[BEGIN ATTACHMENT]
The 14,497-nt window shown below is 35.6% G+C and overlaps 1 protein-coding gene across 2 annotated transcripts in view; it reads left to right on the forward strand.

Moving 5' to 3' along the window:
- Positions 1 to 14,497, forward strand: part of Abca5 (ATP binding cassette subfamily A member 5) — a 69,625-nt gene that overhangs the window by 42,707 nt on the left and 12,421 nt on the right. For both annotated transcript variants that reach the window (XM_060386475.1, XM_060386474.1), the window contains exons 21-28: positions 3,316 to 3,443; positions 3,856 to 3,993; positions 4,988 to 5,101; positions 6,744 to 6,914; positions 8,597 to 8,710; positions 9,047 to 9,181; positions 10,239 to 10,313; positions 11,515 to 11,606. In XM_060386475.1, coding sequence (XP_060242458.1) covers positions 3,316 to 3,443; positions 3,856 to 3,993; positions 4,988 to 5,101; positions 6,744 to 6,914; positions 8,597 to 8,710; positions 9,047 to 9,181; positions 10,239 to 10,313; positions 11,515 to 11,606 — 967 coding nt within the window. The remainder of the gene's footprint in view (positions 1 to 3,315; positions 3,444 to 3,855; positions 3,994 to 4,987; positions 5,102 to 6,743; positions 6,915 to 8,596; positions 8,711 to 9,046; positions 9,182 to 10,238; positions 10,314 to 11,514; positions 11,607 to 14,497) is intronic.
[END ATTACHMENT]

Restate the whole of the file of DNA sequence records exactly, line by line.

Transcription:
The 14,497-nt window shown below is 35.6% G+C and overlaps 1 protein-coding gene across 2 annotated transcripts in view; it reads left to right on the forward strand.

Moving 5' to 3' along the window:
- Positions 1 to 14,497, forward strand: part of Abca5 (ATP binding cassette subfamily A member 5) — a 69,625-nt gene that overhangs the window by 42,707 nt on the left and 12,421 nt on the right. For both annotated transcript variants that reach the window (XM_060386475.1, XM_060386474.1), the window contains exons 21-28: positions 3,316 to 3,443; positions 3,856 to 3,993; positions 4,988 to 5,101; positions 6,744 to 6,914; positions 8,597 to 8,710; positions 9,047 to 9,181; positions 10,239 to 10,313; positions 11,515 to 11,606. In XM_060386475.1, coding sequence (XP_060242458.1) covers positions 3,316 to 3,443; positions 3,856 to 3,993; positions 4,988 to 5,101; positions 6,744 to 6,914; positions 8,597 to 8,710; positions 9,047 to 9,181; positions 10,239 to 10,313; positions 11,515 to 11,606 — 967 coding nt within the window. The remainder of the gene's footprint in view (positions 1 to 3,315; positions 3,444 to 3,855; positions 3,994 to 4,987; positions 5,102 to 6,743; positions 6,915 to 8,596; positions 8,711 to 9,046; positions 9,182 to 10,238; positions 10,314 to 11,514; positions 11,607 to 14,497) is intronic.